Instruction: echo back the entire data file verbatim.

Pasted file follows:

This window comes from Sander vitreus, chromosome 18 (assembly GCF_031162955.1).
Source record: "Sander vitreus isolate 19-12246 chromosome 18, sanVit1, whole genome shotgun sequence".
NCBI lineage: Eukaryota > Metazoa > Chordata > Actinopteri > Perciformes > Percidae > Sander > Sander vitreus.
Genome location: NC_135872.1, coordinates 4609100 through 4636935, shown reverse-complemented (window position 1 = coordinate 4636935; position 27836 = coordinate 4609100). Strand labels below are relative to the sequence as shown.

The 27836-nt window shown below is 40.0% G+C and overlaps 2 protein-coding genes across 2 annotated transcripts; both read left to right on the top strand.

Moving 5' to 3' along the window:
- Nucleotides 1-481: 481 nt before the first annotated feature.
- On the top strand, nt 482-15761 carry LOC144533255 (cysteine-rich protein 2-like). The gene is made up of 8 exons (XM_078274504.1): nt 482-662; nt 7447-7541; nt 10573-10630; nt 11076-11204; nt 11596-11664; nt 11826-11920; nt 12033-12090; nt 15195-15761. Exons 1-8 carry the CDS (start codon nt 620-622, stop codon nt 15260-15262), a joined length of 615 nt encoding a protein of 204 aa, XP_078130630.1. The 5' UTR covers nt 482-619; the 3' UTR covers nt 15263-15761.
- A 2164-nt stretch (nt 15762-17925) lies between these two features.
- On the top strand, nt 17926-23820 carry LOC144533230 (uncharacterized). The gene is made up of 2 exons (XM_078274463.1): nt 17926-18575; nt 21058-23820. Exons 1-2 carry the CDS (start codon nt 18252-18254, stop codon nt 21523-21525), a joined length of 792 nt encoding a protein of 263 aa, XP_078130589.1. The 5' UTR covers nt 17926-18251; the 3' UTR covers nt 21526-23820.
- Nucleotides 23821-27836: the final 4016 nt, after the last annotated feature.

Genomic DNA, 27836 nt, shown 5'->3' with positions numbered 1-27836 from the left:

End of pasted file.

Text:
This window comes from Sander vitreus, chromosome 18 (assembly GCF_031162955.1).
Source record: "Sander vitreus isolate 19-12246 chromosome 18, sanVit1, whole genome shotgun sequence".
NCBI lineage: Eukaryota > Metazoa > Chordata > Actinopteri > Perciformes > Percidae > Sander > Sander vitreus.
Genome location: NC_135872.1, coordinates 4609100 through 4636935, shown reverse-complemented (window position 1 = coordinate 4636935; position 27836 = coordinate 4609100). Strand labels below are relative to the sequence as shown.

The 27836-nt window shown below is 40.0% G+C and overlaps 2 protein-coding genes across 2 annotated transcripts; both read left to right on the top strand.

Moving 5' to 3' along the window:
- Nucleotides 1-481: 481 nt before the first annotated feature.
- On the top strand, nt 482-15761 carry LOC144533255 (cysteine-rich protein 2-like). The gene is made up of 8 exons (XM_078274504.1): nt 482-662; nt 7447-7541; nt 10573-10630; nt 11076-11204; nt 11596-11664; nt 11826-11920; nt 12033-12090; nt 15195-15761. Exons 1-8 carry the CDS (start codon nt 620-622, stop codon nt 15260-15262), a joined length of 615 nt encoding a protein of 204 aa, XP_078130630.1. The 5' UTR covers nt 482-619; the 3' UTR covers nt 15263-15761.
- A 2164-nt stretch (nt 15762-17925) lies between these two features.
- On the top strand, nt 17926-23820 carry LOC144533230 (uncharacterized). The gene is made up of 2 exons (XM_078274463.1): nt 17926-18575; nt 21058-23820. Exons 1-2 carry the CDS (start codon nt 18252-18254, stop codon nt 21523-21525), a joined length of 792 nt encoding a protein of 263 aa, XP_078130589.1. The 5' UTR covers nt 17926-18251; the 3' UTR covers nt 21526-23820.
- Nucleotides 23821-27836: the final 4016 nt, after the last annotated feature.

Genomic DNA, 27836 nt, shown 5'->3' with positions numbered 1-27836 from the left: